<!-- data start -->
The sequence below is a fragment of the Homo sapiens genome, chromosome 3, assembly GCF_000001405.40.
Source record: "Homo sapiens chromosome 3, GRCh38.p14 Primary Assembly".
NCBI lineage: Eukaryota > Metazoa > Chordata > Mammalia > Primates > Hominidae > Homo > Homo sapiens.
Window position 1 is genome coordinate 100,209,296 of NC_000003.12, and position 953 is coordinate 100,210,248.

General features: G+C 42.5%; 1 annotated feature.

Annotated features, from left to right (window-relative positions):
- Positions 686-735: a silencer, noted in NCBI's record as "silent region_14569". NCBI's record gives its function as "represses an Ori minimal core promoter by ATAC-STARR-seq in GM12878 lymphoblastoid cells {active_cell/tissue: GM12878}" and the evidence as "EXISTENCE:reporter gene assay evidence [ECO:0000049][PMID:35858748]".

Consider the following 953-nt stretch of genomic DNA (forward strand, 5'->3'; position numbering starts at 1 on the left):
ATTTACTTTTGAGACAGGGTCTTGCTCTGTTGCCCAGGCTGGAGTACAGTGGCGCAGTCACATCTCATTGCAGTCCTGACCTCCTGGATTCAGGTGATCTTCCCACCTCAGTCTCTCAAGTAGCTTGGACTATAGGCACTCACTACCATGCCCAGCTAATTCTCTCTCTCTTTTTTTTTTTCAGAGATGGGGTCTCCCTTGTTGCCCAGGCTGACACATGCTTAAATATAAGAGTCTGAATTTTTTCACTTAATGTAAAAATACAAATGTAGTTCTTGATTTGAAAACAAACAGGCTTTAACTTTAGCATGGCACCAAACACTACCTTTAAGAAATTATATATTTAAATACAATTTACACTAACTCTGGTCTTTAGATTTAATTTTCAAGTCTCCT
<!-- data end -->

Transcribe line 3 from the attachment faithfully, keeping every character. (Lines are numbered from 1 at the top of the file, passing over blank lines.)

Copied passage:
NCBI lineage: Eukaryota > Metazoa > Chordata > Mammalia > Primates > Hominidae > Homo > Homo sapiens.